Editorial | Gov’t should relent on House committees
They need not have the juicy morsels such as have been revealed about Petrojam at the Public Administration and Appropriations Committee (PACC), for chairmen of parliamentary committees to fashion them into bruising rings for governments.
So, we understand why Andrew Holness' Government wants to reverse the policy of the past decade of having all of the committees of the House chaired by members of the Opposition. We are, nonetheless, convinced that Bruce Golding, the former prime minister, and Mr Holness' predecessor as leader of the Jamaica Labour Party (JLP), was not only right about the change he made in 2007, but that it has proved its worth.
Until Mr Golding's administration, Jamaica's parliamentary committees, except the Public Accounts Committee (PAC) - which Parliament's Standing Orders say should be chaired by an Opposition MP - were, like those of most other legislatures, led by governing party members.
Mr Golding would have been in no doubt about the risks of having most committees chaired by the Opposition. In opposition, he had the evidence of Audley Shaw's chairmanship of the PAC, the committee that reviewed government expenditure, and the platform from which the then shadow finance minister probed cases of mismanagement or misallocation of public resources and/or allegations of pure corruption. Mr Shaw became famous for unearthing scandals.
Mr Golding's motivation, however, was the pursuit of what, at one point in his public life, especially during a seven-year hiatus from the JLP, was his declared agenda: the overhaul of political institutions to make them more transparent and accountable and to improve their quality of governance.
There is little doubt that, with regard to the chairmanship of the parliamentary committees, the experiment was a success. No one would question that there are times when political opportunism has crept into the management of parliamentary committees, including their use by the chairs to embarrass governments.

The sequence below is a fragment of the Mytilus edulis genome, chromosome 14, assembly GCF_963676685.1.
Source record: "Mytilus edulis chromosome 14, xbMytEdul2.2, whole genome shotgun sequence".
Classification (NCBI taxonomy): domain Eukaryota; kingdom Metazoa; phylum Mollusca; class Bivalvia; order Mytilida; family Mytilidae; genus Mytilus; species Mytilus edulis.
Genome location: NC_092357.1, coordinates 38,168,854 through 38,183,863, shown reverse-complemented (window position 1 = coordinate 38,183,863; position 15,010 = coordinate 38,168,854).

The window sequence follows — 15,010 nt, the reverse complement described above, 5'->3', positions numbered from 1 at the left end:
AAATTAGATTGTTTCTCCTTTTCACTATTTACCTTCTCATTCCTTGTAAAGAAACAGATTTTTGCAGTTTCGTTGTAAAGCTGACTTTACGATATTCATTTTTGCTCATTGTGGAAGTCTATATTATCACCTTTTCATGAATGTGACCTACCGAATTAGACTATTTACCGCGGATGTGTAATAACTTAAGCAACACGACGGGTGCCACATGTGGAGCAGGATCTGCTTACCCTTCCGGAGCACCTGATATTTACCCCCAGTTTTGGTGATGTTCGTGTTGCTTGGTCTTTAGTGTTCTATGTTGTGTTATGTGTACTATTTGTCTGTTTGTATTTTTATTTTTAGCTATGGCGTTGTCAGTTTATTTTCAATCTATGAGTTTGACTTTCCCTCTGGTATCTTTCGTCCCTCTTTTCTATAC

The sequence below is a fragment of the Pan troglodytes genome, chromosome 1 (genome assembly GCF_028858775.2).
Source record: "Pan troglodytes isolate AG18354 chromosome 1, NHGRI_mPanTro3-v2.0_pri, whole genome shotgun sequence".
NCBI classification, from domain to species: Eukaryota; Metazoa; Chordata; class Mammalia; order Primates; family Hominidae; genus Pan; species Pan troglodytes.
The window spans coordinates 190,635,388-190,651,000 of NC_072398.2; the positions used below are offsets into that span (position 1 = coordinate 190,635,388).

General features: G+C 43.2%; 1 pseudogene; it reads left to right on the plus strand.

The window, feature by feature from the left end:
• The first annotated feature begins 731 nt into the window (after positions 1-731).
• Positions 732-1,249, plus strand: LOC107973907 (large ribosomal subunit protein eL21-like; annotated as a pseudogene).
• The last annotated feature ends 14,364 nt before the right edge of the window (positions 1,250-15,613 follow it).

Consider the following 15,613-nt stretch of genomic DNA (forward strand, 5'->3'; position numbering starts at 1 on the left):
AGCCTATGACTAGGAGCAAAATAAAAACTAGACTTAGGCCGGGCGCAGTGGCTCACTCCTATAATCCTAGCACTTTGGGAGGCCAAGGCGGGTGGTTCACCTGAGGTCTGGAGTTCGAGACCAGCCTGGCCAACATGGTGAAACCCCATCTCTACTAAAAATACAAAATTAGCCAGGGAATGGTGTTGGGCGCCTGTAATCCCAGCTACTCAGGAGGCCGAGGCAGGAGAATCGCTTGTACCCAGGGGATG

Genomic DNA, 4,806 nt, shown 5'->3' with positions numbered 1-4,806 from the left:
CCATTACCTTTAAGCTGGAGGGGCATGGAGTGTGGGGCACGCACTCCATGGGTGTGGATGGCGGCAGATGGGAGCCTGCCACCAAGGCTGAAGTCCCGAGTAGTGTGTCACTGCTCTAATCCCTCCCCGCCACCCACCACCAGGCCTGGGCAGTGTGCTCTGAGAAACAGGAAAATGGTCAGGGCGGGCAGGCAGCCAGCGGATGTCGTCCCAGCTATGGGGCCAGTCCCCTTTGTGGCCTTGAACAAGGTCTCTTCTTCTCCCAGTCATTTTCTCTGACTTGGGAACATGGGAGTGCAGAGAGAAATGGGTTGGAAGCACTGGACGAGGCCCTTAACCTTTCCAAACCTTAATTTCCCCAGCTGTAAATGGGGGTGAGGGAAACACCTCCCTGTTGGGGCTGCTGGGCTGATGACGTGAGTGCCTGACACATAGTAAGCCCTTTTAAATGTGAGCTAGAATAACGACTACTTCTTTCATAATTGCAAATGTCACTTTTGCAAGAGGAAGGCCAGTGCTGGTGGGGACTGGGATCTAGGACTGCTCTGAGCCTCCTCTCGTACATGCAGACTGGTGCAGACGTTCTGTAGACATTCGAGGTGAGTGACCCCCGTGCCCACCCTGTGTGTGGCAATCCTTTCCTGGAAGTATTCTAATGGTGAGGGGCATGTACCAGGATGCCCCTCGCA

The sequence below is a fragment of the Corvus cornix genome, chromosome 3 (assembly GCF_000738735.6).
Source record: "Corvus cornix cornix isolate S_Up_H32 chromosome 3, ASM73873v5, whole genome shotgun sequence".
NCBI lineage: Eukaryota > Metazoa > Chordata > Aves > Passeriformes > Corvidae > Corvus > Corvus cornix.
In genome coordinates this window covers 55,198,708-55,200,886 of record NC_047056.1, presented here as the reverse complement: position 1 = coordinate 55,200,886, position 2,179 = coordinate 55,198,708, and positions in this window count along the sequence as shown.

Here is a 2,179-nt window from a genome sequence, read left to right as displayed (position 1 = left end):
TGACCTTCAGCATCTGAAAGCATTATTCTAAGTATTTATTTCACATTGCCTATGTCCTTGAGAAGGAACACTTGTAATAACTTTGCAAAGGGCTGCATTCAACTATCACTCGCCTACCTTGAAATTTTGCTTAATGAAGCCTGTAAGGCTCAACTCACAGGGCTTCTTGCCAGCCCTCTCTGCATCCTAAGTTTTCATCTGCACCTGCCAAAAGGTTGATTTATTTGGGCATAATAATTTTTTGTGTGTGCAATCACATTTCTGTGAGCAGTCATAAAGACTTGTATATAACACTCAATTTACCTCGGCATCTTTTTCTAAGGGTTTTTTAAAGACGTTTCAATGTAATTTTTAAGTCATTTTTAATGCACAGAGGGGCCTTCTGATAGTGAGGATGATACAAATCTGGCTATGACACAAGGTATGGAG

But it is without question that Opposition chairmanship of the committees has led to a more robust review of the subjects they cover and encouraged a higher-quality debate and a greater level of transparency in public affairs. Indeed, the quality of discourse at committee meetings - partisan barbs notwithstanding - tends to be of a much higher standard than obtains in the House as a whole.
Mr Golding's failure, and the People's National Party's (PNP) when it subsequently formed the government, was not to enshrine automatic chairmanship of the standing committees by Opposition members in the standing orders, or rules of the House. The convention was that chairmen were agreed by both sides of Parliament, and then confirmed by a resolution.
That obtained for the first two years of the Holness administration, until earlier in 2018 when the then acting leader of government business in the House, Everald Warmington, moved a resolution that, essentially, would mean reverting to the system for selecting committee members and chairmen that existed prior to the Golding reforms. That resolution, if it carried, would have effectively vitiated an earlier carryover resolution that maintained, intact, the committees from the previous parliamentary year. In the face of Opposition complaints, the Government withdrew Mr Warmington's resolution.
It is a moot issue whether, in the face of the withdrawal of Mr Warmington's motion, the earlier carryover resolution remains in force and if the Opposition could attempt to hold meetings of the dormant committees.
The larger issue, however, remains deadlocked. The senior minister and House leader says that the administration "feel(s) strongly that committees which deal with policy of the Government ought properly to be chaired by ... Government member(s)". Neither he nor any other member of the administration has provided the deeper logic for their argument.
In an environment where perception of official corruption is widespread and confidence in the national institutions low, Opposition-led parliamentary oversight of the agencies of Government is a small, even if uncomfortable, and sometimes even unfair, price to pay if it helps to improve official behaviour and thereby enhance trust.